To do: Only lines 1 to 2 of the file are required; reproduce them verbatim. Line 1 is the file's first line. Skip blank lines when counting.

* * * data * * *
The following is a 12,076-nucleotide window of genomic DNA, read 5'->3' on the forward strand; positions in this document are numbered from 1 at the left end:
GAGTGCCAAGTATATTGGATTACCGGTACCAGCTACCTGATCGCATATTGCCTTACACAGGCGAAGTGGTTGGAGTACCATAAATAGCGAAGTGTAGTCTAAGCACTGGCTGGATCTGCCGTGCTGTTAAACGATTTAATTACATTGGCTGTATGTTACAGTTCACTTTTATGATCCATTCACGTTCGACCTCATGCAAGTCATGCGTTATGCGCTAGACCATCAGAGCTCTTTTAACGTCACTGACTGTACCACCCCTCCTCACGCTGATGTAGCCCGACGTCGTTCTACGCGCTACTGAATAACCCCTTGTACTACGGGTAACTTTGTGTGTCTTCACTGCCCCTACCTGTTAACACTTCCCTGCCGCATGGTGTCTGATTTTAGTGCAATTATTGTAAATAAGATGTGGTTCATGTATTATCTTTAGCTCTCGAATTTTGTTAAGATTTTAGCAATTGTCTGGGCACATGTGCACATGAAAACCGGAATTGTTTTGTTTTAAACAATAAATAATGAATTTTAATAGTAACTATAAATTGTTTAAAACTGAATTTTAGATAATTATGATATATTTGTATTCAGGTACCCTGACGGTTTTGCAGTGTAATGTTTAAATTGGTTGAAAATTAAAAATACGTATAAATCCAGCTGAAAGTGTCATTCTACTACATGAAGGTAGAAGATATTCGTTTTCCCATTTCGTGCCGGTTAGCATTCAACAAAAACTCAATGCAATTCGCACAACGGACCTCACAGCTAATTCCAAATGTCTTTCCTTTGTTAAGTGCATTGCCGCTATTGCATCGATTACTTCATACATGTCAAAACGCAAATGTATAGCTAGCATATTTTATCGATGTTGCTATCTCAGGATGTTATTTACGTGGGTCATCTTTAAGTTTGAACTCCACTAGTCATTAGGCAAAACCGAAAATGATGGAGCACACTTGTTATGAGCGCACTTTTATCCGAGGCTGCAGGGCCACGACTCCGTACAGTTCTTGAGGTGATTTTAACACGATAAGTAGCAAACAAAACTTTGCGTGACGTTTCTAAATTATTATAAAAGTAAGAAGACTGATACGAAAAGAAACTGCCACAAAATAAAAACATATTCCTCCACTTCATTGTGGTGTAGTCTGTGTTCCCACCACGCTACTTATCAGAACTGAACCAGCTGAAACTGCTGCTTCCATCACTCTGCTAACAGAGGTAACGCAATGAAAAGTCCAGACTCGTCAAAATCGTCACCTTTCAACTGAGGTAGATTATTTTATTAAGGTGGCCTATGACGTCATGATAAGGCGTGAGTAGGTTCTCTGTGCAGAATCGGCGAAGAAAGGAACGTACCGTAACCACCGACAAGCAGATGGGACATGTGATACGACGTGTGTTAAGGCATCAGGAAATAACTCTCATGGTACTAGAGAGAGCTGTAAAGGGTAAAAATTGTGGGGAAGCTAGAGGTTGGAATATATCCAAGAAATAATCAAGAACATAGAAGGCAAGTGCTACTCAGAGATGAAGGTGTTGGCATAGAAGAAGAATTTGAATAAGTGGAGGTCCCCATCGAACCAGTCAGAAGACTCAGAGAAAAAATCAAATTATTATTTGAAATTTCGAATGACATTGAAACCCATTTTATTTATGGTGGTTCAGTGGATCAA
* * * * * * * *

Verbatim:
The following is a 12,076-nucleotide window of genomic DNA, read 5'->3' on the forward strand; positions in this document are numbered from 1 at the left end:
GAGTGCCAAGTATATTGGATTACCGGTACCAGCTACCTGATCGCATATTGCCTTACACAGGCGAAGTGGTTGGAGTACCATAAATAGCGAAGTGTAGTCTAAGCACTGGCTGGATCTGCCGTGCTGTTAAACGATTTAATTACATTGGCTGTATGTTACAGTTCACTTTTATGATCCATTCACGTTCGACCTCATGCAAGTCATGCGTTATGCGCTAGACCATCAGAGCTCTTTTAACGTCACTGACTGTACCACCCCTCCTCACGCTGATGTAGCCCGACGTCGTTCTACGCGCTACTGAATAACCCCTTGTACTACGGGTAACTTTGTGTGTCTTCACTGCCCCTACCTGTTAACACTTCCCTGCCGCATGGTGTCTGATTTTAGTGCAATTATTGTAAATAAGATGTGGTTCATGTATTATCTTTAGCTCTCGAATTTTGTTAAGATTTTAGCAATTGTCTGGGCACATGTGCACATGAAAACCGGAATTGTTTTGTTTTAAACAATAAATAATGAATTTTAATAGTAACTATAAATTGTTTAAAACTGAATTTTAGATAATTATGATATATTTGTATTCAGGTACCCTGACGGTTTTGCAGTGTAATGTTTAAATTGGTTGAAAATTAAAAATACGTATAAATCCAGCTGAAAGTGTCATTCTACTACATGAAGGTAGAAGATATTCGTTTTCCCATTTCGTGCCGGTTAGCATTCAACAAAAACTCAATGCAATTCGCACAACGGACCTCACAGCTAATTCCAAATGTCTTTCCTTTGTTAAGTGCATTGCCGCTATTGCATCGATTACTTCATACATGTCAAAACGCAAATGTATAGCTAGCATATTTTATCGATGTTGCTATCTCAGGATGTTATTTACGTGGGTCATCTTTAAGTTTGAACTCCACTAGTCATTAGGCAAAACCGAAAATGATGGAGCACACTTGTTATGAGCGCACTTTTATCCGAGGCTGCAGGGCCACGACTCCGTACAGTTCTTGAGGTGATTTTAACACGATAAGTAGCAAACAAAACTTTGCGTGACGTTTCTAAATTATTATAAAAGTAAGAAGACTGATACGAAAAGAAACTGCCACAAAATAAAAACATATTCCTCCACTTCATTGTGGTGTAGTCTGTGTTCCCACCACGCTACTTATCAGAACTGAACCAGCTGAAACTGCTGCTTCCATCACTCTGCTAACAGAGGTAACGCAATGAAAAGTCCAGACTCGTCAAAATCGTCACCTTTCAACTGAGGTAGATTATTTTATTAAGGTGGCCTATGACGTCATGATAAGGCGTGAGTAGGTTCTCTGTGCAGAATCGGCGAAGAAAGGAACGTACCGTAACCACCGACAAGCAGATGGGACATGTGATACGACGTGTGTTAAGGCATCAGGAAATAACTCTCATGGTACTAGAGAGAGCTGTAAAGGGTAAAAATTGTGGGGAAGCTAGAGGTTGGAATATATCCAAGAAATAATCAAGAACATAGAAGGCAAGTGCTACTCAGAGATGAAGGTGTTGGCATAGAAGAAGAATTTGAATAAGTGGAGGTCCCCATCGAACCAGTCAGAAGACTCAGAGAAAAAATCAAATTATTATTTGAAATTTCGAATGACATTGAAACCCATTTTATTTATGGTGGTTCAGTGGATCAA